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The early 2010s saw a massive shift with IT teams of most companies moving towards serverless or microservices architecture from monolithic architecture. As platforms grew bigger, it simply became a difficult balancing act. Monolithic architectures were famously hard to scale and had all the disadvantages that come with a huge computing network. Making any changes to the application meant reworking the entire stack which slowed updates down to a glacial pace.
Shift from Monolithic to Microservices
They could be convenient during the early phase of a project because the code base would be easier to manage but aside from that it became clear that the world now looked serverless. In 2009, Netflix became a pioneer in microservices architecture because of their growing pains. The traditional infrastructure of the video streaming services company eventually couldn’t contain its skyrocketing demand. The company then decided to migrate its IT operations from private data centres to a public cloud while also replacing its monolithic architecture with a microservices one.
While it wasn’t as well known what microservices exactly meant then, it became a welcome change because it deployed all services independently. Each service ran on its own logic, database and was able to update, test, deploy and scale services of its own accord. This didn’t immediately make things less complex but the complexities became more visible because the tasks were distinctly separated.
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Microservices were also better suited for startups which had mushroomed all over because startups would obviously have smaller tech teams. Monoliths normally required less work than distributed systems but didn’t have the flexibility needed either. But despite these well-established facts, the microservices and monolithic architecture debate gathered steam again after Amazon Prime Video shifted its live video monitoring service from microservices to a monolithic one, in the beginning of this month. Ironically, Amazon had been one of the first ones to jump aboard the microservices bandwagon initially.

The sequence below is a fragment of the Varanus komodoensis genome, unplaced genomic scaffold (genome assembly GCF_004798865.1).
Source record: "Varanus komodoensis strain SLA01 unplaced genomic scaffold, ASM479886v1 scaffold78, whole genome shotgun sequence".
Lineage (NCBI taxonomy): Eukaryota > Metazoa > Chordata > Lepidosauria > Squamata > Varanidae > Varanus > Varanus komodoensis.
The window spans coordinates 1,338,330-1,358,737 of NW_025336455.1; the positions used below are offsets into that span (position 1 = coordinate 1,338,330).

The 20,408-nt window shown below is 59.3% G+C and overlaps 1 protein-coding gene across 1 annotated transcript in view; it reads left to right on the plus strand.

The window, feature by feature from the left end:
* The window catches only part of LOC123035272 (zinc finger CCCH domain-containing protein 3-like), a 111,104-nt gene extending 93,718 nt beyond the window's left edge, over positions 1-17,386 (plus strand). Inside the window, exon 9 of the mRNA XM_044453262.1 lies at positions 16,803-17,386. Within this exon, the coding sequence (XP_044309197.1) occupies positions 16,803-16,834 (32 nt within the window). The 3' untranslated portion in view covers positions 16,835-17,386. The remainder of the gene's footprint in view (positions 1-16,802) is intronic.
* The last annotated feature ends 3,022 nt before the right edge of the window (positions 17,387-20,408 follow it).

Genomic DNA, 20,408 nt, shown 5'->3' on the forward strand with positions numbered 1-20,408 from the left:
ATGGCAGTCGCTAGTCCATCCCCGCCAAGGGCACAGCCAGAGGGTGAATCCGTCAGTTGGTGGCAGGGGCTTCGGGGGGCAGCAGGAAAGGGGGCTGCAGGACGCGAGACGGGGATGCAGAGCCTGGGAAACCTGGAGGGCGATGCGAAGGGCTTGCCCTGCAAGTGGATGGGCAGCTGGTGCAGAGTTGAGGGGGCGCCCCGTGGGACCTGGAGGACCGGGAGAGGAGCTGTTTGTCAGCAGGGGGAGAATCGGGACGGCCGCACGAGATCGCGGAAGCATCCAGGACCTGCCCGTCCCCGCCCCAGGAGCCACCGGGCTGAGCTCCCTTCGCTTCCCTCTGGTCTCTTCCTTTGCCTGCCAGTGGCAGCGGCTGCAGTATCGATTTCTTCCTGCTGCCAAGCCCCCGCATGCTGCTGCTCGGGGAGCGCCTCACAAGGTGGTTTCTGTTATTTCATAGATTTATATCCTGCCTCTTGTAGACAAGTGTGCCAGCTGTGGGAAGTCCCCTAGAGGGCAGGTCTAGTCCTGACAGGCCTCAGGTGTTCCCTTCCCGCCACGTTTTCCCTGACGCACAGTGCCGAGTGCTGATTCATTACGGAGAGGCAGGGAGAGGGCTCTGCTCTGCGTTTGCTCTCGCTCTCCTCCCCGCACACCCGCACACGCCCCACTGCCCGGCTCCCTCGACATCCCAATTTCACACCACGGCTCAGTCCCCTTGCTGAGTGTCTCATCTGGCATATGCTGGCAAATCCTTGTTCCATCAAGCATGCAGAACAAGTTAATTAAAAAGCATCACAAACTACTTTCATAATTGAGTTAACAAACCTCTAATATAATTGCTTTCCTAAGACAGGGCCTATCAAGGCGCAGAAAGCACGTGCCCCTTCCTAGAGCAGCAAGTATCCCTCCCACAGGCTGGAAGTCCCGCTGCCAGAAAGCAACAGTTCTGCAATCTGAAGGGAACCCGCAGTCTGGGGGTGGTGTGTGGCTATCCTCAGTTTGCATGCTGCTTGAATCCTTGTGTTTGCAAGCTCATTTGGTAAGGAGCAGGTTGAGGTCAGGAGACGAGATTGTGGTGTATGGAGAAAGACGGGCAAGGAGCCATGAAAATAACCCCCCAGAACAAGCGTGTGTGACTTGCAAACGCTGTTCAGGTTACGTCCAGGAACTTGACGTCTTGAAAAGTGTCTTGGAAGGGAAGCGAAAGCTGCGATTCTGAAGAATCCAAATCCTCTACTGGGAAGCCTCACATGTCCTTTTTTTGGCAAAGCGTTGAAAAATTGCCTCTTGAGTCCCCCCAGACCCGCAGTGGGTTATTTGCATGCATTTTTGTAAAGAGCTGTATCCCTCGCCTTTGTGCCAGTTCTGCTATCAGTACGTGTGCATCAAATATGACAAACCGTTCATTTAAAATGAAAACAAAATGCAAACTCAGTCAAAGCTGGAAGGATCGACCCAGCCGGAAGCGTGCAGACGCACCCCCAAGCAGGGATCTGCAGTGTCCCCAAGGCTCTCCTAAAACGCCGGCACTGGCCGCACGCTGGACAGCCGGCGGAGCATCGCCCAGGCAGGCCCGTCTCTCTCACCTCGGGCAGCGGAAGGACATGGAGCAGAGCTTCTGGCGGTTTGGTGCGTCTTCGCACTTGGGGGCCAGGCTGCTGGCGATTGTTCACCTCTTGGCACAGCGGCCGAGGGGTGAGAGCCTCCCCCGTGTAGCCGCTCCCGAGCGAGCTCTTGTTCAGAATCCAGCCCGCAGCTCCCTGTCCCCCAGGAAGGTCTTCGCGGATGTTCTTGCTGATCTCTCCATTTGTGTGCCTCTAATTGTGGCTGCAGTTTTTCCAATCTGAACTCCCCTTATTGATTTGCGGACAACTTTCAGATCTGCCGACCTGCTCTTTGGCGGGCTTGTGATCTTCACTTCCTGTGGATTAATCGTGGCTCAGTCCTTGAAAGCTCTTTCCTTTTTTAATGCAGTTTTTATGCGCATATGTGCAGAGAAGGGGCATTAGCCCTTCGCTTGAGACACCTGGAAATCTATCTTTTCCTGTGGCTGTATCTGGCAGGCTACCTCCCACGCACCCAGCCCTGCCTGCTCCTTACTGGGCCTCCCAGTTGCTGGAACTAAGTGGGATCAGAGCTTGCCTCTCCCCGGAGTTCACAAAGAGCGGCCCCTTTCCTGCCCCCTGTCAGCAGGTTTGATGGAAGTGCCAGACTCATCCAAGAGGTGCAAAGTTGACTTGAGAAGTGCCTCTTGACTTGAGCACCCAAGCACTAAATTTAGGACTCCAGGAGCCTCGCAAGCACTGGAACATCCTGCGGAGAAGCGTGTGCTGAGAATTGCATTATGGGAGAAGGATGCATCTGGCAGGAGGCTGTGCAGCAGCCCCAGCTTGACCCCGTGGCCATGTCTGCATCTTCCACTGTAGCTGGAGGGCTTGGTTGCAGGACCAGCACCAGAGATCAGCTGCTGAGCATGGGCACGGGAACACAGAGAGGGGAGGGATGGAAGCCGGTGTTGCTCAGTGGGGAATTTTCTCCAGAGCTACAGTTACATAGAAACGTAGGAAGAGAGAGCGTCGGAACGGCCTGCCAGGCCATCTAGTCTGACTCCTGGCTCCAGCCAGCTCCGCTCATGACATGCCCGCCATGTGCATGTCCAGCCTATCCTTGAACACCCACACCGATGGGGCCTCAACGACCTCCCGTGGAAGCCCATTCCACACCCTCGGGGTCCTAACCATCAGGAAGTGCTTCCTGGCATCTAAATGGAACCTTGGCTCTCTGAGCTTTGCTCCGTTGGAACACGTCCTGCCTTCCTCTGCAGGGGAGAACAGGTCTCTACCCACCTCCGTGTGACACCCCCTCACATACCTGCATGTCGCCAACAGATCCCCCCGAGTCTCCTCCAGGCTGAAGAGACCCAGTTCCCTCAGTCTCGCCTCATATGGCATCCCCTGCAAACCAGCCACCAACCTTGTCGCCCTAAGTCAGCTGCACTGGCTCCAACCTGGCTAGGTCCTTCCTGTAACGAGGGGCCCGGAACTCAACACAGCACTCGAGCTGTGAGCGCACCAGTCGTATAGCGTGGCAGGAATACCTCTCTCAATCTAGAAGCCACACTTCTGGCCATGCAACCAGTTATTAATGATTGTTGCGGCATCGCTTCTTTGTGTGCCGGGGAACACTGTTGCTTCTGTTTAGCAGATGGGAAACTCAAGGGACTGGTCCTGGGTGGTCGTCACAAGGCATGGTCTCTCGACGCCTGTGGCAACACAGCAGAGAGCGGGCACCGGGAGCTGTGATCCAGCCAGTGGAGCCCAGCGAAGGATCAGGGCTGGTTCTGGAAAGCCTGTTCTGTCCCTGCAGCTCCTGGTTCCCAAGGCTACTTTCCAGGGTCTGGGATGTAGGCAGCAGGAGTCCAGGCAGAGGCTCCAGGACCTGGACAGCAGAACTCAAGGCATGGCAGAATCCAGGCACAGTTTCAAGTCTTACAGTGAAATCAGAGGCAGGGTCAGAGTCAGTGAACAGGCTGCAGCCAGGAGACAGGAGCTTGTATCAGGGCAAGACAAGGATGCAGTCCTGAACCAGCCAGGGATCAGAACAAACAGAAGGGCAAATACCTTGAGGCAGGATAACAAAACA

Will Amazon’s decision pay off?
The Prime Video team posted a blog in March titled ‘Scaling up the Prime Video audio/video monitoring service and reducing costs by 90%’ explaining just how the shift from a distributed microservices architecture to a monolithic style had helped them achieve scalability while also reducing costs by a wide margin doing essentially what serverless had promised to do.
“Moving our service to a monolith reduced our infrastructure cost by over 90%. It also increased our scaling capabilities. Today, we’re able to handle thousands of streams and we still have the capacity to scale the service even further. Moving the solution to Amazon EC2 and Amazon ECS also allowed us to use the Amazon EC2 compute saving plans that will help drive costs down even further. Some decisions we’ve taken are not obvious but they resulted in significant improvements,” the post said.
But does bucking the general trend place Amazon in danger of sacrificing flexibility for cost? Amazon execs have since then been scampering to explain themselves. Dr Werner Vogels, CTO at the retail giant, wrote a blog on the ‘All Things Distributed’ site, saying, “Building evolvable software systems is a strategy, not a religion. And revisiting your architecture with an open mind is a must.”
Vogels explained that to think architectures are like a “one-size-fits-all” is a false notion based on a trend. “There is not one architectural pattern to rule them all. How you choose to develop, deploy, and manage services will always be driven by the product you’re designing, the skillset of the team building it, and the experience you want to deliver to customers (and of course things like cost, speed, and resiliency),” he said.
A former AWS exec, Adrian Cockcroft also weighed in on the move. “In contrast to commentary along the lines that Amazon got it wrong, the team followed what I consider to be the best practice,” Cockcroft said. “The result isn’t a monolith, but there seems to be a popular trigger meme nowadays about microservices being oversold, and a return to monoliths,” he stated.
Cockcroft believes there’s some truth to this. “I think this may have arisen from vendors who wanted to sell Kubernetes with a simple marketing message that enterprises needed to modernise by using Kubernetes to do cloud native microservices for everything,” he noted.
Marcin Kolny, Amazon Prime Senior Software Development Engineer discussed how ironically AWS’ skyrocketing costs had hit them too. He also went on to admit that the decisions made “may not work in all instances.”
Last year, Amazon reportedly invested USD 7 billion across Amazon Originals, live sports and licensed third-party video content included with Prime, its earnings show. Like any tech company trying to tide over the current lows, Amazon’s recent earnings calls revealed that there was significant pressure on growth as clients tried to cut down cloud costs.
But more than anything else maybe this just goes on to show that the IT world is cyclical and something that has been set aside can suddenly turn into the trend to follow the next year.